Mini-Report from Fordham International IP Conference
As mentioned elsewhere, I haven’t missed the Fordham IIP conference for years. Oriented largely towards the intellectual property industry, both in the sense of practitioners and those industries driving up the protection rachet, the value I extract from it is in inverse relation to the sympathy that I feel with the perspectives usually expressed; I learn from listening to those whose views I oppose. Unfortunately this year my participation was curtailed due to work commitments, so I missed an essential part of the gig, namely compere High Hansen’s acidic jokes at the expense of all the nabobs present. My pal Mako suggests that this is in fact the secret elixir behind the events repeated success: the bigwigs come with sado-masochistic urges, to see/hear themselves abused by Hansen, and take pleasure in the sight of others receiving the same treatment. Perhapa this is a case for Slavoj Zizek?
At this point in the IP wars everyone has their roles well-rehearsed, so there were relatively few surprises or revelations. PhRMA representatives, media industry types etc bemoaned the fact that the oodles of extra protection they’ve received in recent years are insufficient to protect the vital work they’re carrying out from the assault by nasty pirates. Yawn. We heard from the IFPI how the three step test in the Berne/WTO convention on limitations and exceptions to copyright protection is excessively promiscuous, but they would say that, wouldn’t they.
Later there was a debate about the use of compulsory licenses on pharmaceutical products in Thailand, a current hotspot for this conflict (along with Brazil and India). The Thai government has issued CLs on second generation AIDS treatments along with another drug for treating heart disease, enabling them to make treatment accessible for their citizens at much reduced prces. Opponents to this policy have learned a thing or two over the years, so there was no vulgar ‘let them pay or let them die‘ talk. Instead the adversaries were incredibly boring and emphasised supposed procedural faux-pas committed by the new (military) government rather than arguing the policy.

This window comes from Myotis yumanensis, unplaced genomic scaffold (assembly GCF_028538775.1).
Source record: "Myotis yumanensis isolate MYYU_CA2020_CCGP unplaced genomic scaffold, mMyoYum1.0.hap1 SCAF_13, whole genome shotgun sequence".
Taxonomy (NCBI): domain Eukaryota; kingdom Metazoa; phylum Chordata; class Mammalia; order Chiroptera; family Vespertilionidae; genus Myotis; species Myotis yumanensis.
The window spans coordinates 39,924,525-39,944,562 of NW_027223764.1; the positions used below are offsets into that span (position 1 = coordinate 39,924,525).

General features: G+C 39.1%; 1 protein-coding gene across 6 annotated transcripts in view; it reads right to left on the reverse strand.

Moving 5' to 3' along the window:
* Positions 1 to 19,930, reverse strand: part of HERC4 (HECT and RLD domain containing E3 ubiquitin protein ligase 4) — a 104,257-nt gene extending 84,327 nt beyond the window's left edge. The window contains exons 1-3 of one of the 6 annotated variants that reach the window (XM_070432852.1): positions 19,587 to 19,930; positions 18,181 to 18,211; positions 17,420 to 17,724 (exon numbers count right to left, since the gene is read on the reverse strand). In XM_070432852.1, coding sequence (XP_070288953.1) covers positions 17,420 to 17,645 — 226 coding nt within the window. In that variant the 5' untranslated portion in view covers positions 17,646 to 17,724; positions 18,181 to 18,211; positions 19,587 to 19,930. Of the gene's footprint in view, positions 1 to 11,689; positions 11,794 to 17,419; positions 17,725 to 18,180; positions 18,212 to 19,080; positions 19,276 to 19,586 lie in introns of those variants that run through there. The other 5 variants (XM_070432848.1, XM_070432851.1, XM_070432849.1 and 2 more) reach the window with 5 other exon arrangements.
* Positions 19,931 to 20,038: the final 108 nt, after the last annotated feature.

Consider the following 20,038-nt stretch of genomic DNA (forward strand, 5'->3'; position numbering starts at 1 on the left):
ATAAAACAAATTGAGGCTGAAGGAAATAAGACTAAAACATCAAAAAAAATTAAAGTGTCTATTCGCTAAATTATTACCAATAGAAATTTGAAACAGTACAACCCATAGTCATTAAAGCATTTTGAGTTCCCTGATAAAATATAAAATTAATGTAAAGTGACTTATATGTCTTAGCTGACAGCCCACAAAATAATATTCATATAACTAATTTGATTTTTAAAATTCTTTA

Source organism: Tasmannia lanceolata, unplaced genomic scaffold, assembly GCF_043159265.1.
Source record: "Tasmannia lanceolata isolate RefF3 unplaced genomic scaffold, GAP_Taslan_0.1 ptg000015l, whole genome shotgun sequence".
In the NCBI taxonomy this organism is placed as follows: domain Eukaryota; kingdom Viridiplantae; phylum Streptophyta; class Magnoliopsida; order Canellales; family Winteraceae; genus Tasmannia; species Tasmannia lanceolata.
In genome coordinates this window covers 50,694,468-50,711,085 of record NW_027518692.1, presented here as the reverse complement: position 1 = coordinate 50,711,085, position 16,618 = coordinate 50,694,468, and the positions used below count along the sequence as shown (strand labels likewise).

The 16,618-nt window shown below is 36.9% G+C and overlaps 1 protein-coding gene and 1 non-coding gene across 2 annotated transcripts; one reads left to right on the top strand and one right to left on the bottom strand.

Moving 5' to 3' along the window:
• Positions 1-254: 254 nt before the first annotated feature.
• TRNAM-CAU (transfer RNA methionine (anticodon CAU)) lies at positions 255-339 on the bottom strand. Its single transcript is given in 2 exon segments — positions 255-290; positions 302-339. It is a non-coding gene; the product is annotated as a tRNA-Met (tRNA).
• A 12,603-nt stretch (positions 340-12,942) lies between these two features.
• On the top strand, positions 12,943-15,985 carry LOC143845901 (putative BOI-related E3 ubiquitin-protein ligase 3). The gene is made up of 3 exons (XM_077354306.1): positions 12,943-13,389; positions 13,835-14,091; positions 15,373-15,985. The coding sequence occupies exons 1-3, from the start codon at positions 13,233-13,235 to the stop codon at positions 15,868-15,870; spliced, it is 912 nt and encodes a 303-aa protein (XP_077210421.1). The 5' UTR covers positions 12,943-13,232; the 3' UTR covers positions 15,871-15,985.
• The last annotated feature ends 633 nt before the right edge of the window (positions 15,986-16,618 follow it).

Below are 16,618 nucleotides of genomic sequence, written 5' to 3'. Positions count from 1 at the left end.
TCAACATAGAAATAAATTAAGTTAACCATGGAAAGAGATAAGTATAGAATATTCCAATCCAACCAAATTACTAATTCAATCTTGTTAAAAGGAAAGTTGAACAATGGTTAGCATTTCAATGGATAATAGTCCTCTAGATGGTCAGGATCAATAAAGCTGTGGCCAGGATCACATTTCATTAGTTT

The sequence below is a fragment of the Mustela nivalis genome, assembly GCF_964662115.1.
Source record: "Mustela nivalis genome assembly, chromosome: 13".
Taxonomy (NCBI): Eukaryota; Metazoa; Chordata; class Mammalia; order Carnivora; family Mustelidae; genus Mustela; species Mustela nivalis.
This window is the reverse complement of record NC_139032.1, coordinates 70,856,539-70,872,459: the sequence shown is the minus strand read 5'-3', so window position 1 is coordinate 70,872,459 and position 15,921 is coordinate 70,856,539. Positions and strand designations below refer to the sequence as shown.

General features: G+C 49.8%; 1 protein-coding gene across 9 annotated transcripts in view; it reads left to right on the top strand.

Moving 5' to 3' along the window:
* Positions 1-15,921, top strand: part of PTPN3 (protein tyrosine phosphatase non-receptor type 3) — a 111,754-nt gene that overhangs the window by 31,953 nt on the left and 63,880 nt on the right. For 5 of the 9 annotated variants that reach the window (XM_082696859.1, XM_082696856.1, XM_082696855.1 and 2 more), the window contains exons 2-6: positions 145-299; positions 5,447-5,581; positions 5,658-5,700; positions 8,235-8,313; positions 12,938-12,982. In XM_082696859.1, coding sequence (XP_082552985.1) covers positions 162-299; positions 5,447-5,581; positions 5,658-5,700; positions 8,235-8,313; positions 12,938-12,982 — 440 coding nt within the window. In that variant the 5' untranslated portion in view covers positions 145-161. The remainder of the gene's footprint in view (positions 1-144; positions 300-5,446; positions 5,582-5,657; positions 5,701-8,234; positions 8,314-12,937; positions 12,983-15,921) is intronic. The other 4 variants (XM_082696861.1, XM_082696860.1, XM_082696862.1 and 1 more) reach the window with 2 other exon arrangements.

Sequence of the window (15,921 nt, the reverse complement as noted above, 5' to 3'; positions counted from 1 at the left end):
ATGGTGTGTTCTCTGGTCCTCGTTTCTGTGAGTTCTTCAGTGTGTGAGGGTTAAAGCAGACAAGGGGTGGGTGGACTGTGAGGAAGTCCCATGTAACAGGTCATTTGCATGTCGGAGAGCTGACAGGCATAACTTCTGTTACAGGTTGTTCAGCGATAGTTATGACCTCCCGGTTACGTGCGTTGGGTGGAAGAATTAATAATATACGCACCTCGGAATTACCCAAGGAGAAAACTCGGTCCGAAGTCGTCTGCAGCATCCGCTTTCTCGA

Jamie Love made his usual well informed contributuon, pointing out that Italy has issued compulsory licenses on several occasions in recent years without great controversey (most recently a prostrate drug in March of this year). One deduces that it is a lot more difficult to demonize, isolate and berate an EU country following a progressive policy on these subjects than is the case with a nation in south-east Asia. Industry representatives pointed out that Thai government ministers are raising their own salaries of its own ministers whilst cutting the health budget, and this is a valid point: politicians suck and line their own pockets (universal truth) but that’s no reason to pay the extortionate prices charged by the pharamaceutical industry as a global racketeering operation.
During the next session there was an update from Victoria Espinel of the United States Trade Representative, which is not an institution I like. Their most recent sin is their annual section 301 report ( a sort of grade-card on each country’s compliance with US interpretations of international copyright standards). She was all excited because they have just been allocated a whole new office dedicated entirely to IP and Innovation. This is worrying as a text-book example of institutional behaviour: the USTR has grown on the back of an aggressive expansionist IP policy, which is now being consolidated in the institutional DNA – a seperate new office can only be understood as a reward for their contribution so far, so the message is obviously continue on the same tack…
Espinel did have one positive nugget to communicate however, which is that with the recent Democrat takeover of the House Way and Means Committee there is apparently pressue on to revisit some of the terms of recent Bilateral Trade Agreements with developing countries. Panama, Peru and Colombia have all recently signed deals with the US and it seems that many democrats regard the IP tems as having been too exacting and wish to relax some elements, which is good news.
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